nstead of stringing together words and ending up sounding like some inbred minor gentry in Debrett's, maybe we should just focus on being "doctors" and leave the silly names to those with more experience in that field; such as pop groups favoured by politicians?
The Conservatives are offering a referendum on Europe because they are scared of Ukip. The Labour Party is concerned about immigration because they too are scared of Ukip. It is this effect where Ukip can affect the political and social agenda.
Of course the NHS needs reform. Corruption, where it appears, must be rooted out. No one argues against that. And no, I don't have any answers. But I know is this: we must protect what's left of the NHS. Protect it against the encroachment of hedge funds; cease selling our medical data to private companies so that they can make products to sell back to us.
Thankfully, steady and on-going medical advances means that the prognosis for people who suffer a serious brain injury - for example from a traffic or sports accident - is significantly better now than 20 years ago.
NHS medical director Prof Sir Bruce Keogh has said that Britain's citizens were being failed by current ways of working, but I don't think that has to mean extending opening hours. It's about access, not time, and access can be digital in many cases.
The doom-mongers would have us believe the NHS is a failing institution. That it's in the abyss of financial ruin, unravelling at the seams and unable to cope with the demands of patients. Yes, our health service is facing difficult times but we need to ditch the hyperbole, focus on the facts and look to solutions. The challenges should be used as energy for change, rather than excuses for where we currently are.
Thanks to Labour peers, one good thing to come out of the Health and Social Care Act was the commitment to parity of esteem between physical and mental health. Despite paying lip-service to the idea, ministers have done nothing to make it a reality. One year on from the reorganisation we are further away from parity than before.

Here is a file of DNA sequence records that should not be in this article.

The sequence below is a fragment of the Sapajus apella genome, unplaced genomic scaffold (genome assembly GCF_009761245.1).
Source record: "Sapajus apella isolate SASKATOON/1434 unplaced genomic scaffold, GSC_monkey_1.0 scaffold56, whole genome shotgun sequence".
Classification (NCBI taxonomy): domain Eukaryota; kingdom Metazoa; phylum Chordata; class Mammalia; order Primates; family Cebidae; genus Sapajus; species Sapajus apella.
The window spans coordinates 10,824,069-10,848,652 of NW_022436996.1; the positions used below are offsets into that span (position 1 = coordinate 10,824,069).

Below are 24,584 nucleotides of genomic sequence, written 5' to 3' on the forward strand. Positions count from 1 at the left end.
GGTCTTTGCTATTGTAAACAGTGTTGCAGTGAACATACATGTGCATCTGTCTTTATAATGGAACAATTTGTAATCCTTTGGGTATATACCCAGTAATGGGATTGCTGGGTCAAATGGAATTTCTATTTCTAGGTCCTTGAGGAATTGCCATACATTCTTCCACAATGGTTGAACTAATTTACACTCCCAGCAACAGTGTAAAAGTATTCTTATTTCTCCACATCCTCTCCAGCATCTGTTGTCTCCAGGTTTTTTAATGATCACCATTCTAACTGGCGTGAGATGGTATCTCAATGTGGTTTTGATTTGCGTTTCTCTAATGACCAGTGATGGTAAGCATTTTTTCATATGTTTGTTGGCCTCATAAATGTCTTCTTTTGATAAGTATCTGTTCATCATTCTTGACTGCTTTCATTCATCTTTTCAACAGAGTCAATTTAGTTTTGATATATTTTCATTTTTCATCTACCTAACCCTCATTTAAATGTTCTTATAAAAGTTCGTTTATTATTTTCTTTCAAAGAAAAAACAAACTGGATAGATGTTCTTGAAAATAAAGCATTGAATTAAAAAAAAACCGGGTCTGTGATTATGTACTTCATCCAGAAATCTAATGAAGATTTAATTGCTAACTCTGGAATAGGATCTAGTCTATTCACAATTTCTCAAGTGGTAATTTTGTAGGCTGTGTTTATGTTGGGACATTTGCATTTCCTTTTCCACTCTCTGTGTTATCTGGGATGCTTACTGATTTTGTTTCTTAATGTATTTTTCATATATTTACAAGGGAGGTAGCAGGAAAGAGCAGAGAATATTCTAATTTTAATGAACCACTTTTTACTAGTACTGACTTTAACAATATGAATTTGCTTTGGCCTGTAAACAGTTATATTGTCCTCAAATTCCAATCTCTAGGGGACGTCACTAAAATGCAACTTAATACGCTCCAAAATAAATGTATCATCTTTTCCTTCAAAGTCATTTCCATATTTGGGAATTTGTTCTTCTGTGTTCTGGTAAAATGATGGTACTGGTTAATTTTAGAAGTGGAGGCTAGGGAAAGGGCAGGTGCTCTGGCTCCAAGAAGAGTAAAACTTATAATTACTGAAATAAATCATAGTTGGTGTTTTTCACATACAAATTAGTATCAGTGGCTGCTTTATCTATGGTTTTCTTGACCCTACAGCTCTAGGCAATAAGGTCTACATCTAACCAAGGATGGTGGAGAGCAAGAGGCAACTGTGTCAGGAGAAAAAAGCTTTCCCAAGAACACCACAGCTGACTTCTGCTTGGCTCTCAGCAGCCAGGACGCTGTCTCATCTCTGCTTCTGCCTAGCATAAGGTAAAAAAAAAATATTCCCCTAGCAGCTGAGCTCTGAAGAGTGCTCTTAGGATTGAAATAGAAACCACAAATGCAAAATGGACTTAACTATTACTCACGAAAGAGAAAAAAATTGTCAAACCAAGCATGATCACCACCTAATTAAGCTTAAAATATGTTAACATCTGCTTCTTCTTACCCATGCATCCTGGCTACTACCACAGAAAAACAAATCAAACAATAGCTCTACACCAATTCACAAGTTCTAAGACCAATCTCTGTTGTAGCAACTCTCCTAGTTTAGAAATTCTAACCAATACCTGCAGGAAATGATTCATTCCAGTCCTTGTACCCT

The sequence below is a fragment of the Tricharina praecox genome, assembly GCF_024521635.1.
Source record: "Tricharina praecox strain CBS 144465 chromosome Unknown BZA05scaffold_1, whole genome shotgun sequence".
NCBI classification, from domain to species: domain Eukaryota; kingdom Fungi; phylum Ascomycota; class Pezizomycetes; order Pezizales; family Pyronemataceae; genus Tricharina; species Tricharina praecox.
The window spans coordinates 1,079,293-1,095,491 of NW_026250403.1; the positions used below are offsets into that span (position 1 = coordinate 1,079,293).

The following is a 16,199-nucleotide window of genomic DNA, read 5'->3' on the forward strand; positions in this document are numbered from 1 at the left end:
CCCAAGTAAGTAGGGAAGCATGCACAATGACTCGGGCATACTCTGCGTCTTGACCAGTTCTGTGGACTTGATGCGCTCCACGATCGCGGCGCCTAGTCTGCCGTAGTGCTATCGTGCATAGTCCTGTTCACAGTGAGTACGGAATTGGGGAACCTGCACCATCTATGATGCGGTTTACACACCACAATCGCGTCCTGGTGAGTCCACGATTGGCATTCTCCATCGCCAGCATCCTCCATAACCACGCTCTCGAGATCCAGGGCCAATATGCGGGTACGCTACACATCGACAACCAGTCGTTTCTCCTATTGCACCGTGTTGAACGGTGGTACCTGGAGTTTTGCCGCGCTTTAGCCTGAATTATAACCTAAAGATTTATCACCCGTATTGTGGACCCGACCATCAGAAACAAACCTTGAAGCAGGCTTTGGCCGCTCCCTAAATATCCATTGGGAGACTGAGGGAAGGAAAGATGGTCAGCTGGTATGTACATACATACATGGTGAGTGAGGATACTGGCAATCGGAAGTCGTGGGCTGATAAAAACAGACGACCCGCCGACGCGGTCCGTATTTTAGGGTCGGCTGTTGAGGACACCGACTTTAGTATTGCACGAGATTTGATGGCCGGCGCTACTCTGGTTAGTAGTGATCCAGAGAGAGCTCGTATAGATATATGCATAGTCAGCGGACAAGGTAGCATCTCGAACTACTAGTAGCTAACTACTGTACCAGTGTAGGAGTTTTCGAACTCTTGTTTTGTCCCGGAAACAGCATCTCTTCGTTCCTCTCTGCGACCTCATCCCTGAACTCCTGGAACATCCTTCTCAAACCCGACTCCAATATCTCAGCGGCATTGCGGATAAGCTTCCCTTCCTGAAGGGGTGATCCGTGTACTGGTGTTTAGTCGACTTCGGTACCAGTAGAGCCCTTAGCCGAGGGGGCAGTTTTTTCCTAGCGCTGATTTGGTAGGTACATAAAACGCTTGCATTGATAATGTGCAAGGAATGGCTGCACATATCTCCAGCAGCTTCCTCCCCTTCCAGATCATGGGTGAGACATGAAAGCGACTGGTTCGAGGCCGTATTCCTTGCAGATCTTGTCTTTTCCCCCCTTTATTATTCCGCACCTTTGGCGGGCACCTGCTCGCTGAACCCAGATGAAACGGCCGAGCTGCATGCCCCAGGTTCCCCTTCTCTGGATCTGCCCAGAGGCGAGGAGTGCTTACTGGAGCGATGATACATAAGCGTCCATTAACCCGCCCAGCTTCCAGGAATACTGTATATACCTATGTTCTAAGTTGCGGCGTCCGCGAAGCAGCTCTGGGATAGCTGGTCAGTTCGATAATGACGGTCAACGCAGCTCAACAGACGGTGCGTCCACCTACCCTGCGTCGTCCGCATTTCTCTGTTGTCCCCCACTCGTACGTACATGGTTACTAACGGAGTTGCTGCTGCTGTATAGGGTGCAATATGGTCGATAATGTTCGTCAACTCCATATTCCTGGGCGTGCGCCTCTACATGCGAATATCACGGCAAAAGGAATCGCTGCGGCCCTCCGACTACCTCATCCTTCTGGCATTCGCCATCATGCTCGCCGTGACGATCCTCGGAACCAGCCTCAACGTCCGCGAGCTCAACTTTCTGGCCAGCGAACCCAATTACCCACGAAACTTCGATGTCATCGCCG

Last week Sir John Oldham published his long awaited report on health policy for the Labour Party. In his foreword Sir John describes one of the key political challenge of successful reform...
In a bid to improve quality the Government has taken its eyes off the money. Back in 2010 the health service was set the mission of improving productivity by £20 billion. As many leading independent voices and the Government itself recognised, achieving such savings would only be possible by fundamentally transforming how care is delivered and organised.
The reality is the more forms doctors and nurses have to fill in, the more boxes they have to tick, the less time they have to spend caring for patients. While it's only right to expect our medical professionals to follow best practice and be accountable for their work, tying them up with excessive form-filling doesn't help.
Clinics must be held accountable for their records. Like John Ryan of MYA Clinics pointed out, if an organization as massive as the National Health Service are publishing increasing amounts of clinical data, so should the private sector.
Developments in telemedicine are benefitting patients with a broad range of needs as well as improving hospital services and improving resource allocation across the NHS. Significant progress has been made towards three million people being able to benefit from telehealth by 2017 in the UK, so these programmes could be coming to hospital near you soon.
Nearly a day doesn't go by when there's a headline in the UK about government cuts impacting older people, residential homes shutting down or elder abuse. It's fair to say that everyone knows the system is broken yet not a lot of progress is being made to fix it.
Since our Prime Minister David Cameron introduced it last year for hospital patients, we have had instant feedback from over 1.3million people - and there is clear evidence our NHS is responding well.
We could all find it much harder to access NHS services, vulnerable people could be put off or prevented from accessing health care that they need, NHS staff will have an additional administrative burden to implement the system. And we don't know if it will really save any money. We should all be worried about what this means for the NHS.
Everyone deserves care that works for them and their families at the end of their lives. However, we know that end of life care is not meeting the needs of people from Black, Asian and Minority Ethnic (BAME) communities, and we are in danger of failing to reach increasing numbers unless urgent steps are taken.